The number of lines of the APA is calculated by multiplying the number of aggregation steps +1 of all dimensions but the last one:

For our example this results in an array with 24 lines (L=2x3x4=24) and 10 columns (C=1+2+3+4=10).

Because of the way the number of lines of the APA is defined, it is helpful to sort the dimensions according to their number of aggregation steps to keep the APA small and the amount of redundancy low. This has already been done in our example.


The size of the redundancy-free set (including the base cube) can be calculated in the following way:

In our example the redundancy-free set consists of 120 cubes (2x3x4x5=120)

Building the Aggregation Path Array

Each cell of the APA represents a vector, but to keep the array manageable a cell only shows the dimension that has been incremented at that particular stage of the aggregation path. How to derive the underlying vector is shown below after building the APA.

The APA is built using the following algorithm: (Using a spreadsheet program like Microsoft Excel® can quite simplify this task)

  • Build the first line: Aggregate all dimensions to their highest level, omitting the lowest level. The dimension with the most hierarchy levels (T) should be the last. Tag all cells as part of the redundancy-free set (as they appear for the first time).

Figure A.1 - The first line of the APA

Figure A.2 shows some of the vectors represented by the cells of line 1. As stated before each cell only shows one element of the underlying vector. The other elements can be derived by inserting the highest aggregation level in each dimension found in the path to the left of a certain cell. If no entry is found, the corresponding dimension has not been aggregated yet and the lowest aggregation level is inserted.

Figure A.2 - The underlying vectors

Example: The 3rd cell in the first line (S_*) represents the vector v = (P_*, S_*, M_mat, T_w): Dimension P has already been aggregated to its highest level (P_*), the level of dimension S is given by the cell itself (S_*), the dimensions M and T have not been aggregated yet, therefore the lowest level (M_mat and T_w) is used.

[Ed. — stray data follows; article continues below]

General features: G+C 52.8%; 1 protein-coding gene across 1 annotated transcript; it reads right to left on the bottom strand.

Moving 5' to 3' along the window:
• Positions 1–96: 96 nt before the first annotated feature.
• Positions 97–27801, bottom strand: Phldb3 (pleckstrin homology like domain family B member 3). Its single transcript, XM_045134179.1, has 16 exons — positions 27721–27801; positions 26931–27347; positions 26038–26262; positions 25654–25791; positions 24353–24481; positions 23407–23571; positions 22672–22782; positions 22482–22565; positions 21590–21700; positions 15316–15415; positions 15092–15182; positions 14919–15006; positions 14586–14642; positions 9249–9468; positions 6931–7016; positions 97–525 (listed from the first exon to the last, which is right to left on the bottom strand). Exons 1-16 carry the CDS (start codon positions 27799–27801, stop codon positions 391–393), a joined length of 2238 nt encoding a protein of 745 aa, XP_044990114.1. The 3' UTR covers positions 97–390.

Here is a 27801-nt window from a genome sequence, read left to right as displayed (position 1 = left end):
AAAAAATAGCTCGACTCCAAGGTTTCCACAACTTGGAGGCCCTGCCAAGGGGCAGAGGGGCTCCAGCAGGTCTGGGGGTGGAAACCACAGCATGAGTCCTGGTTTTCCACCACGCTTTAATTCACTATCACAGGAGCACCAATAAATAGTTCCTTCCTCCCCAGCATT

• After having built the first line, shift the last dimension n (T) through dimension n-1 (M) (to shift means to copy the line above and move the whole last dimension one step to the left in each line, inserting the cell in front of the last dimension behind it).
    Highlight the cells belonging to the last dimension (T) as part of the redundancy-free set.
    In our example this step results in three new lines because the penultimate dimension (M) has three aggregation steps:

Figure A.3 - The last dimension (T) is shifted through the penultimate one (M)

  • Shift the last two dimensions (M and T) as a block through dimension n-2 (S)

Figure A.4 - Dimensions M and T move through dimension S

Repeat this step for the remaining dimensions. In our case this means to shift dimensions n (T), n-1 (M), n-2 (S) as a block through dimension 1 (P):

Figure A.5 - Dimensions M, T and S are shifted through dimension P

The above algorithm creates the following APA. The underlying vectors of some cells are shown for demonstration purposes:

Figure A.6 - The complete APA with the redundancy-free set of cubes

Deciding which Cubes to Materialize

In the next step the end-users have to indicate which cubes they are actually interested in. They will usually not just choose individual cubes but rather whole aggregation paths. These paths have to be highlighted in the APA.